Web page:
Fragrance. Feel (that’s in your mouth, don’t dip your fingers in it). Flavour. Finish.
We downed vodka from the Netherlands (Ketel One), Canada (East Van with the amazing label and Long Table from BC and Yukon Winter from yep, Yukon), Poland (Chopin and Zubrowka with bison grass and apparently not legal for sale in the USA) before Scott realised I was not going to crack under pressure.
As we left the ice chamber, Scott turned from Soviet double-agent to bartending wizard and served me up my very first Vesper.
While some of the finer details are a wee bit hazy my friends, it was GOOD (and OMG, so was the French Onion soup which accompanied it).
The Lillet softens the punch of the gin and vodka and you should probably play with proportions to get your favourite, but this – this cocktail that goes against EVERYTHING I previously stood for – has come up as a credible addition to my Go-To cocktails.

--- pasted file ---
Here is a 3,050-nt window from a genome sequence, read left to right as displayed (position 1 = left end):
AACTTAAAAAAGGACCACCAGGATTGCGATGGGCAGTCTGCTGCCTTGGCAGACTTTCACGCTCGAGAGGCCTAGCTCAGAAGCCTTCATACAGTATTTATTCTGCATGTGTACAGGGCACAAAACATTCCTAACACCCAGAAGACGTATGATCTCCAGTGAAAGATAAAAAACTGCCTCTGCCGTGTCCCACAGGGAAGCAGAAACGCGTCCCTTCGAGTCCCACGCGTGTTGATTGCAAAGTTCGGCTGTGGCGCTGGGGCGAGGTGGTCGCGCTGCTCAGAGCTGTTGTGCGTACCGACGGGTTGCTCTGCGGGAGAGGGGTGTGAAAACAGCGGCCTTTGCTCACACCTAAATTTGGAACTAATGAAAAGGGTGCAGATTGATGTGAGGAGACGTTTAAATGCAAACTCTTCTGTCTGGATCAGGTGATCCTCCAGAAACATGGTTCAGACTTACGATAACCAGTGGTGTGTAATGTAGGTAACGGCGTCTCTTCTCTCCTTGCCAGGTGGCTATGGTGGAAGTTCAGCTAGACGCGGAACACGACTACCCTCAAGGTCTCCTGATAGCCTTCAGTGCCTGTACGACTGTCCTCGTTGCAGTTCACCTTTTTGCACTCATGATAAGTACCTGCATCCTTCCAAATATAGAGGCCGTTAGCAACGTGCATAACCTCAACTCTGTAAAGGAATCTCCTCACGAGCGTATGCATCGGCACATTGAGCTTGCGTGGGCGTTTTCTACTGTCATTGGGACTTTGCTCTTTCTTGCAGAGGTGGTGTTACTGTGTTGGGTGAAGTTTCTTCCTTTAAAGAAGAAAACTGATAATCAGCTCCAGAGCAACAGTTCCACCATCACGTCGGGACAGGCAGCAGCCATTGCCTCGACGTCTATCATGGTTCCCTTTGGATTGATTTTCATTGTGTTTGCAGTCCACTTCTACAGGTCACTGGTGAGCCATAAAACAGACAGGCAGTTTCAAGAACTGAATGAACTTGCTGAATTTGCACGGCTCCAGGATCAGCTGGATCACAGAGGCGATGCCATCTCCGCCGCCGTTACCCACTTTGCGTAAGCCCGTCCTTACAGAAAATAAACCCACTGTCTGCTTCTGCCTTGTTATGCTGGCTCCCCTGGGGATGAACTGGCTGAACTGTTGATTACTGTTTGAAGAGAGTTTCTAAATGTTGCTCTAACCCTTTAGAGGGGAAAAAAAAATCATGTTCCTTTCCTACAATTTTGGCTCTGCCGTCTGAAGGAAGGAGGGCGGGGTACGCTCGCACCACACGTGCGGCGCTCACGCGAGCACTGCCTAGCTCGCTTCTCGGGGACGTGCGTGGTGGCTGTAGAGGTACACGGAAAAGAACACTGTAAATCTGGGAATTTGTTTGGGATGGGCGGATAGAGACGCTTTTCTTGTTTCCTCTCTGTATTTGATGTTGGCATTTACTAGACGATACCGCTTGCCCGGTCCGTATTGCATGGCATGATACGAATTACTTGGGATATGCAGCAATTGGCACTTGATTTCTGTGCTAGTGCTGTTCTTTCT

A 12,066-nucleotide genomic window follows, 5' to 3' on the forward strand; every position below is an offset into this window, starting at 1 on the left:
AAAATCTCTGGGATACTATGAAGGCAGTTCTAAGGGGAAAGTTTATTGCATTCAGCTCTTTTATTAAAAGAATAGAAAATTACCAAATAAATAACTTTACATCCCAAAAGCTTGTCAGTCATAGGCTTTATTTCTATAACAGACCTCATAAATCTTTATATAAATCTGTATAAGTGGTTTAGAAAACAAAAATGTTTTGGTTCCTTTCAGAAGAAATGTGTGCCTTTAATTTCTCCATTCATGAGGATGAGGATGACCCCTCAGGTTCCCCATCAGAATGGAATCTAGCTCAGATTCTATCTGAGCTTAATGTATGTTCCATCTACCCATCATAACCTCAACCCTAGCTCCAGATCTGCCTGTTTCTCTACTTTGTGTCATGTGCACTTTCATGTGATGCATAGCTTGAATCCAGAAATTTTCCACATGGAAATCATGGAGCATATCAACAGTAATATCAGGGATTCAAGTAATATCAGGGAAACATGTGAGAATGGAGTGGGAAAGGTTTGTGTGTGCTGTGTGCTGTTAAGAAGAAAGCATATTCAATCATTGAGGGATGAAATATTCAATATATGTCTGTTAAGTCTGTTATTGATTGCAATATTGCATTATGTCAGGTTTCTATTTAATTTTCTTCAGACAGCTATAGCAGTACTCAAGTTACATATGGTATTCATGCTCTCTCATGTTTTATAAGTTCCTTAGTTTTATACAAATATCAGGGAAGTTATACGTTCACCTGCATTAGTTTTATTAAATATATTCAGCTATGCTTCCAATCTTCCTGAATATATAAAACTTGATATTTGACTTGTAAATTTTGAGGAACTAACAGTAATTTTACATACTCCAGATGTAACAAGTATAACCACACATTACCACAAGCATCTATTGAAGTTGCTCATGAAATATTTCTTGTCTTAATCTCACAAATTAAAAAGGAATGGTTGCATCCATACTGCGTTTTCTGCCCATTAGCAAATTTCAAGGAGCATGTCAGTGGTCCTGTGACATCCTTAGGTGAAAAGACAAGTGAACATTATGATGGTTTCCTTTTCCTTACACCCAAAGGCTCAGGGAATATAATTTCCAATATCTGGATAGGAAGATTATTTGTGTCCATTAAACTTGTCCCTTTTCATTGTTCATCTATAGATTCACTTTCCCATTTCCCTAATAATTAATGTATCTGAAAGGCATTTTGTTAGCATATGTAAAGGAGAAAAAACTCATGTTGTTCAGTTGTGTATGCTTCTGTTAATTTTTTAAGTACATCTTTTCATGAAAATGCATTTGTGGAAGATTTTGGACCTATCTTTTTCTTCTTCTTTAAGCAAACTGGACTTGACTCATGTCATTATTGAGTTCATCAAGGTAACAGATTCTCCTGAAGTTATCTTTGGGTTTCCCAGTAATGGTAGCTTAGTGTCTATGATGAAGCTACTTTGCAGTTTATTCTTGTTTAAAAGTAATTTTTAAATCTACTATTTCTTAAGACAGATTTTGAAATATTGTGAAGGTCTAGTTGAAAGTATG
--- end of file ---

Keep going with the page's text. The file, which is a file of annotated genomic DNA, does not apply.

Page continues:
No, we won’t call it a martini, nor will it come close to replacing the actual martini as my drink of choice, but Shake, Stir, Muddle will press on with investigations into vodka and we will take pride in being able to point to one thing we’ve changed our mind about in recent weeks months years.
I think that proves I’m a grown-up, right?
PS Here’s a photo of a Vesper I had at the Qantas Lounge at LAX – I was waiting on a Negroni when I saw a bottle on a glass shelf with a handwritten label “Vesper, 8 week barrel-aged”.
See that warmth of colour? That comes from barrel-ageing (like whisky).
I swapped my Negroni order for a Vesper (as I said, research never rests). It had a richness of flavour that I appreciated for precisely three sips before spilling the rest over my three year old daughter just before we boarded a 15 hour flight.